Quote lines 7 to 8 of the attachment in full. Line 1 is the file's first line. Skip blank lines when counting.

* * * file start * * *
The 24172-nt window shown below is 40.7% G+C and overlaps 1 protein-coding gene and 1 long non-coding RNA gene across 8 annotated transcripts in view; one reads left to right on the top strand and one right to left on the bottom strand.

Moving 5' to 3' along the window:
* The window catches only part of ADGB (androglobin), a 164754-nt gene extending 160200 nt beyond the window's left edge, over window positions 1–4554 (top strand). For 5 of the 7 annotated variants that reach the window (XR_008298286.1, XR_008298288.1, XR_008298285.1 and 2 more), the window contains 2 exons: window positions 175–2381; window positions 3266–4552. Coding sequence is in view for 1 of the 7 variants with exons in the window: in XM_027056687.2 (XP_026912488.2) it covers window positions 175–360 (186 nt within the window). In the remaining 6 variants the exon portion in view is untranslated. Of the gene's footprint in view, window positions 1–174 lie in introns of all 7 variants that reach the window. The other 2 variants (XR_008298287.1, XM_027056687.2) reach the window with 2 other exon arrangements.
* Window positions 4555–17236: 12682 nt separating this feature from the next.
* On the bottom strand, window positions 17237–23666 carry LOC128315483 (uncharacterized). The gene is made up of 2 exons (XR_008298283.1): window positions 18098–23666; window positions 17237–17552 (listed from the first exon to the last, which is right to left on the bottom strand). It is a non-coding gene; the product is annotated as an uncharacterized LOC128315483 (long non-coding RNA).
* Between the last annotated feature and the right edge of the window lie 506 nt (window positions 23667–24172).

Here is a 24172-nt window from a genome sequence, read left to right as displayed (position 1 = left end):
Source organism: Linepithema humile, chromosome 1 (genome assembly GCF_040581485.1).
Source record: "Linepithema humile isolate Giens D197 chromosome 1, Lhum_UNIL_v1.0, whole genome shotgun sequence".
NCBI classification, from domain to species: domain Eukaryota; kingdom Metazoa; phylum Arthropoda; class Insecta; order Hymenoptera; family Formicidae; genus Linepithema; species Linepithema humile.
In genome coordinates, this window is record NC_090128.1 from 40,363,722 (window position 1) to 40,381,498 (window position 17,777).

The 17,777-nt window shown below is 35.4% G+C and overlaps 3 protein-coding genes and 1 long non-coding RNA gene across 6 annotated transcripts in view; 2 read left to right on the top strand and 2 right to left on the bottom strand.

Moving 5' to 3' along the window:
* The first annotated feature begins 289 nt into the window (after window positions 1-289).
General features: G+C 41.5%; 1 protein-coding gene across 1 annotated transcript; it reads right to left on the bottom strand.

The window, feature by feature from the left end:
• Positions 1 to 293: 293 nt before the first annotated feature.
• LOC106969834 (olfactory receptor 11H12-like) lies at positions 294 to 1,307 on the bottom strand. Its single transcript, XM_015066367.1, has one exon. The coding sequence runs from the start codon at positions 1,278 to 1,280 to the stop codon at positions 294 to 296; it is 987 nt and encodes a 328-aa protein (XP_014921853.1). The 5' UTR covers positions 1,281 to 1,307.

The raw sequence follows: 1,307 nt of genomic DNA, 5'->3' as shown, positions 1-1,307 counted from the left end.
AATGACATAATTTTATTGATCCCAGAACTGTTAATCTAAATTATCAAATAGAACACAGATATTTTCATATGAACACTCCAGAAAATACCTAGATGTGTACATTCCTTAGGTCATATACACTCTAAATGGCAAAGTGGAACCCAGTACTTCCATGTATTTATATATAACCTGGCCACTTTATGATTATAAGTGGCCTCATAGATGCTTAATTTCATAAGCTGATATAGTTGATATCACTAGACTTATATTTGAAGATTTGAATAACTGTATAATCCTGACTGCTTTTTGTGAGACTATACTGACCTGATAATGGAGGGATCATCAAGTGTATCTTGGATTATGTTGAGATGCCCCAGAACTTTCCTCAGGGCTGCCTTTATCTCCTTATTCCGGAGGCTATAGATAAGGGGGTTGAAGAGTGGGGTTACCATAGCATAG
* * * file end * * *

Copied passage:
Here is a 24172-nt window from a genome sequence, read left to right as displayed (position 1 = left end):
Source organism: Linepithema humile, chromosome 1 (genome assembly GCF_040581485.1).